INTERNATIONAL TRAINING
International requests for the CDF training and GCDF certification have continued to increase. This is true of Middle Eastern countries. To our knowledge, Egypt was the first Arabic speaking Middle Eastern nation to use a version of the basic CDF training as a preparation to apply for GCDF certification. Staff at Cairo University and at Ain Shams, saw a clear need to prepare their engineering students for employment in career development activities in their field and saw this training program as appropriate. Topics and modes of delivery of the curriculum were adapted for relevancy to Egyptian culture, economic conditions and educational structure while keeping a focus on the NCDA competencies.

Qatar was the second Arabic speaking Middle Eastern nation to collaborate with NCDA in country specific training. The sponsoring group was The Higher Education Institute (HEI) of the country’s Supreme Education Council (SEC). Two of the main functions of HEI are administering higher education scholarships and providing educational and career counselling. Currently, the HEI has 350 top-ranked institutions from around the world on its scholarship lists. HEI’s Advising and Career Development Center (ACC) provides comprehensive advising and career counselling services that help students and graduates make educational and career choices based on their interests, abilities, values and needs of the labor market.

Career counselling services in most Qatari schools are still in their initial stages. Some schools have not included counselling in their educational plans and the SEC recognised the need for greater numbers of well-trained professionals with appropriate skills to become involved in the process of counselling students.

To meet the need for a high-quality career counselling system in Qatar, the Secretary General of the SEC instructed the ACC to prepare a long term training program to provide career counsellors with the necessary skills to help students make wise educational decisions. Three phases of a training program were outlined. The first phase, completed in December of 2008, was conducted by ACC staff. The focus of this phase was to prepare the school counsellors and other staff with the essential skills required to help individuals make decisions about their future careers or academic pursuits.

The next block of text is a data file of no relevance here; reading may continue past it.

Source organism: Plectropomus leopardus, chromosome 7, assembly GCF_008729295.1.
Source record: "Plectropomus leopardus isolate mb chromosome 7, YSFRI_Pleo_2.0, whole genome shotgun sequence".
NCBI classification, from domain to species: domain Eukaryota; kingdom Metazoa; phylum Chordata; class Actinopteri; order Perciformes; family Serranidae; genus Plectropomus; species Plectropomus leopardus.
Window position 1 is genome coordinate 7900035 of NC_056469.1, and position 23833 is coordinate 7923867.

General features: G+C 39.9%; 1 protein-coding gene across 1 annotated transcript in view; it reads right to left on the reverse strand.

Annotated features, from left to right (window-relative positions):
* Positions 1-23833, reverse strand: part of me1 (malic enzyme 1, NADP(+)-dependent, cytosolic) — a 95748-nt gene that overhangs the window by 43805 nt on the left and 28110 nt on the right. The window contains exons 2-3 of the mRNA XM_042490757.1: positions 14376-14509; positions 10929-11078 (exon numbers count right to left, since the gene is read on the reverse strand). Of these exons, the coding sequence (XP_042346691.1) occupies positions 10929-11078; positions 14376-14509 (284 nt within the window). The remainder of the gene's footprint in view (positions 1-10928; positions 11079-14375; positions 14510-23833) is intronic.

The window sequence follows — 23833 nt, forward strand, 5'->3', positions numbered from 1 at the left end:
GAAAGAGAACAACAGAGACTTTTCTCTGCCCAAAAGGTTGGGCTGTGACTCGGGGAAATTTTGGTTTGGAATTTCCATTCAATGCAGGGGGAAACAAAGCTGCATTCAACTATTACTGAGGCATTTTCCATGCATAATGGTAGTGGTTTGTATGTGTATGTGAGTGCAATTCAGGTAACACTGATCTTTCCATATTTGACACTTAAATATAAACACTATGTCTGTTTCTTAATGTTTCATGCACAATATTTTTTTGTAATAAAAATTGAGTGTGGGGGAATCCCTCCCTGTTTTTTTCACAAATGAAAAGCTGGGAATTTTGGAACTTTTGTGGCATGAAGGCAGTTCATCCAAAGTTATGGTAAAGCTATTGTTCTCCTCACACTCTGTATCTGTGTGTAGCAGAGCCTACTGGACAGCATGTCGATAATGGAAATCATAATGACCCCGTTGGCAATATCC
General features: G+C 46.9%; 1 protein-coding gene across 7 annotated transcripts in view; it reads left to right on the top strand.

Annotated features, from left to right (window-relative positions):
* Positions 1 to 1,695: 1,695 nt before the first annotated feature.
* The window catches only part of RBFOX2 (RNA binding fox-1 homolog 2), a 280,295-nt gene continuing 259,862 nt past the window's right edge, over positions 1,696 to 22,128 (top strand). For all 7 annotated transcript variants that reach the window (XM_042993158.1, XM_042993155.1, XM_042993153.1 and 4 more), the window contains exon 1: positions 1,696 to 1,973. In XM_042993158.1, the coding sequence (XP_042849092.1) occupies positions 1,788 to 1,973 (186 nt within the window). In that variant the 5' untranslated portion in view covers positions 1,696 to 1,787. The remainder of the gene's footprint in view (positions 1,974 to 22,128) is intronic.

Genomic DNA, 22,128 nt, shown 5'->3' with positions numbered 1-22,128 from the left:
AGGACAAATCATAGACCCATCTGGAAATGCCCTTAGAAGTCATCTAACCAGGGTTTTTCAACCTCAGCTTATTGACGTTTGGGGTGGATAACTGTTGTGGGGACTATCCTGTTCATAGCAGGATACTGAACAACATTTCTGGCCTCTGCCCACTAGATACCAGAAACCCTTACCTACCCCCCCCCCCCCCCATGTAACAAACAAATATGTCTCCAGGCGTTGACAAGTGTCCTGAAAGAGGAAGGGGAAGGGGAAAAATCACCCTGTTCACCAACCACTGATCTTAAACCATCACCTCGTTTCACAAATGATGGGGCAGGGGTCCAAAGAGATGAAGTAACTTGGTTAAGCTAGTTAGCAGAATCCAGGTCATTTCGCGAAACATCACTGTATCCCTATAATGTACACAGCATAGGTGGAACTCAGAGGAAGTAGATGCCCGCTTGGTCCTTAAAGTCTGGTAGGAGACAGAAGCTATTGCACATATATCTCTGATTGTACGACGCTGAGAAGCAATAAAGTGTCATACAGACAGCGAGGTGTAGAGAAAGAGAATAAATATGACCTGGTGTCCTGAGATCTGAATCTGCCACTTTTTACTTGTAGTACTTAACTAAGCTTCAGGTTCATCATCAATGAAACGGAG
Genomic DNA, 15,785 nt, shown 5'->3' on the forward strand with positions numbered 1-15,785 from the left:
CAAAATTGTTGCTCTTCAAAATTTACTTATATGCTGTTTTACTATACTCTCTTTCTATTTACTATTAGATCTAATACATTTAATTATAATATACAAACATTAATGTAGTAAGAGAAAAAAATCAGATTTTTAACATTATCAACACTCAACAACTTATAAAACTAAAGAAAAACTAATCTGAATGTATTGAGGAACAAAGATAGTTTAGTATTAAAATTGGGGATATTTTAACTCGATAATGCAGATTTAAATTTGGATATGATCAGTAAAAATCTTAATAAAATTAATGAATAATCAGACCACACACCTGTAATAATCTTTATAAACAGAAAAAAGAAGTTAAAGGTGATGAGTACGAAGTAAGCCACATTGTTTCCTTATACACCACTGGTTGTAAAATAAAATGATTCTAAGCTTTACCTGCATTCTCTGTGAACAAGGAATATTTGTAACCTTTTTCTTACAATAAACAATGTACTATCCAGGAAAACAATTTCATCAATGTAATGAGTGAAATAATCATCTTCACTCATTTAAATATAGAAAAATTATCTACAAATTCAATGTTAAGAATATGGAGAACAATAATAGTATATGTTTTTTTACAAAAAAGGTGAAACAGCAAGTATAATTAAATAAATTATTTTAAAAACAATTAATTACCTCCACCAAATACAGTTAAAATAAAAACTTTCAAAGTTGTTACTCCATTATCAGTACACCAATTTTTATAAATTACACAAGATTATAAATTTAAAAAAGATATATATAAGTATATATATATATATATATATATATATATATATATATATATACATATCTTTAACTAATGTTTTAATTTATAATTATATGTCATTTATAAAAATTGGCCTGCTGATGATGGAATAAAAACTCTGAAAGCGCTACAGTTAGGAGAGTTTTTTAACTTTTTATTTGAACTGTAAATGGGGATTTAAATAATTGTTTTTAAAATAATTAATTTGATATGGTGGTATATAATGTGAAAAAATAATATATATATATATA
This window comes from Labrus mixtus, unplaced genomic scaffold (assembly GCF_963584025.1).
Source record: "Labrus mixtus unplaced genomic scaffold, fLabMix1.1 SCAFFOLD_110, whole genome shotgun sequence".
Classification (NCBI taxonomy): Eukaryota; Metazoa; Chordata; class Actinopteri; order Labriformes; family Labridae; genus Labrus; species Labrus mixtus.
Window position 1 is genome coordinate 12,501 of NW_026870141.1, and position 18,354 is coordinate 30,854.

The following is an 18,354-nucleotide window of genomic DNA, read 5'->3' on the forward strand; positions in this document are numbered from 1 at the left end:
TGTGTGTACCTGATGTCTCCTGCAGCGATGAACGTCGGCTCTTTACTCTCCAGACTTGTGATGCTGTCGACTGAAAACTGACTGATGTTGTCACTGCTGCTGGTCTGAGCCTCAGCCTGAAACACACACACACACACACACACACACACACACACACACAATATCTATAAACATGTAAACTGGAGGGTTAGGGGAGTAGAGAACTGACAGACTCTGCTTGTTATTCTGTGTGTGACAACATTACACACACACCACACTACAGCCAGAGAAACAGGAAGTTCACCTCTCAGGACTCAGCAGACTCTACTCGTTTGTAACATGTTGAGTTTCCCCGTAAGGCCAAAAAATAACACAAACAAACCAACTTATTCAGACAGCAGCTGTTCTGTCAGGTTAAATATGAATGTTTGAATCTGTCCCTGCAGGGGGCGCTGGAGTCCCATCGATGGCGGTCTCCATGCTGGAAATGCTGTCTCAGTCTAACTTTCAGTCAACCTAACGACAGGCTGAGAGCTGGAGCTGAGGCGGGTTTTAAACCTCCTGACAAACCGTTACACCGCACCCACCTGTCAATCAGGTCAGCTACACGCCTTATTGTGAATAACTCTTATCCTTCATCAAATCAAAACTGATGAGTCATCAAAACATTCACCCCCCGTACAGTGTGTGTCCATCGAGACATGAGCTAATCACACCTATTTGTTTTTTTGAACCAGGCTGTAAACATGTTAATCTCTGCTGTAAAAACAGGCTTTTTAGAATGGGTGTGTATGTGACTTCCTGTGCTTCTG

In preparing for phases two and three, the ACC recognised the need to look internationally for a professional group that could provide expertise, ideas and best practises. After an extensive search, the ACC chose the NCDA to help them in planning for and implementing these phases. The NCDA – CDF training curriculum provided the basis for this collaborative effort.

Each of the second and third phases was planned for a two week period in which 60 hours would be spent covering the curriculum and counsellor competencies as they related to Qatari culture. Forty two trainees, including school counsellors, social workers and staff from the Qatar Foundation, Qatar University, and from public, private and independent schools completed phase two in May, 2009. The content covered was based on the first 5 chapters of the curriculum: Developing a helping relationship, Using your helping skills with diverse populations, Ethics for the career development facilitator, Career development theory and its application and The role of assessment in career planning.

In addition to gaining knowledge and skills from NCDA-CDF content, the training provided an opportunity for the trainees to meet one another, discuss their needs, provide suggestions and recommendations and share related experiences. To ensure that the training was meeting individual needs, two process evaluations were given. Suggestions made at the end of the first week were incorporated in the activities of the second week.

A progress evaluation of the program was made at the end of phase two. Trainee comments indicated that they were very satisfied with the high level of training. The majority of responses indicated that the training objectives were clearly defined, the trainers actively involved the participants and that the feedback given at the end of the first week helped to strengthen the training process. In addition, the participants thought the training was unique due to the quality of the curriculum, the training style of the instructors, the interaction between the participants and the excellent ACC–HEI preparation and organisational support . This supportincluded the provision of simultaneous translation in both languages. Over all, the evaluation results indicated a growth in the career development service skills of the trainees.